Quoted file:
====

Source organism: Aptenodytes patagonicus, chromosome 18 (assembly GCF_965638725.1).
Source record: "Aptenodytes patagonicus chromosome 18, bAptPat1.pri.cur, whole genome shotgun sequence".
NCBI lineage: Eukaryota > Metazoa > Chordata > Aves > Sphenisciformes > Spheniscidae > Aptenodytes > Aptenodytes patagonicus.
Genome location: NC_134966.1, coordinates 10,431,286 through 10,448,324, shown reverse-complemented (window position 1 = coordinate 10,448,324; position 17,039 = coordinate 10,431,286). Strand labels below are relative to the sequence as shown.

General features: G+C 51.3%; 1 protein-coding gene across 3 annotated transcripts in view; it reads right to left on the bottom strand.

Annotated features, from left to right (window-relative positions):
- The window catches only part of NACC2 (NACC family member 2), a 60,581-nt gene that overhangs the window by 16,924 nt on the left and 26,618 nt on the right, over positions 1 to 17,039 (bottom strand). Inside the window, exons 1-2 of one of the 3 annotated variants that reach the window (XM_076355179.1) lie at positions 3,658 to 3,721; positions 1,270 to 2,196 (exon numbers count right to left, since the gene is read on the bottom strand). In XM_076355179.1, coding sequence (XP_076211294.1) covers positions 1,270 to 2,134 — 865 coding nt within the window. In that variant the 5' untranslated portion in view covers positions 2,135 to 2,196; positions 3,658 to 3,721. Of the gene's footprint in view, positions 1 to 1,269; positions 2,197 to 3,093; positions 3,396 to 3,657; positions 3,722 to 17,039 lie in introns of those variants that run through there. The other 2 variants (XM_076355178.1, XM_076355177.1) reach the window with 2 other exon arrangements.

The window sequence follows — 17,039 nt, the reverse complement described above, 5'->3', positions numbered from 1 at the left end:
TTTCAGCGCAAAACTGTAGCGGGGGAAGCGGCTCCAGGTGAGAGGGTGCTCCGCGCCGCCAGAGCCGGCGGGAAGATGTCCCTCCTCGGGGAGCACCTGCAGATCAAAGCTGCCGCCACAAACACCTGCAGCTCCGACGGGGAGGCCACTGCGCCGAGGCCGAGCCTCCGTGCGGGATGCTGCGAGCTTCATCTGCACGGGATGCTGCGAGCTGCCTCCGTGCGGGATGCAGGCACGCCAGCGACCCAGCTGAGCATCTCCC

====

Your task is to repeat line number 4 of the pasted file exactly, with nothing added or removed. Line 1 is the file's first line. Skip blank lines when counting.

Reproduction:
Genome location: NC_134966.1, coordinates 10,431,286 through 10,448,324, shown reverse-complemented (window position 1 = coordinate 10,448,324; position 17,039 = coordinate 10,431,286). Strand labels below are relative to the sequence as shown.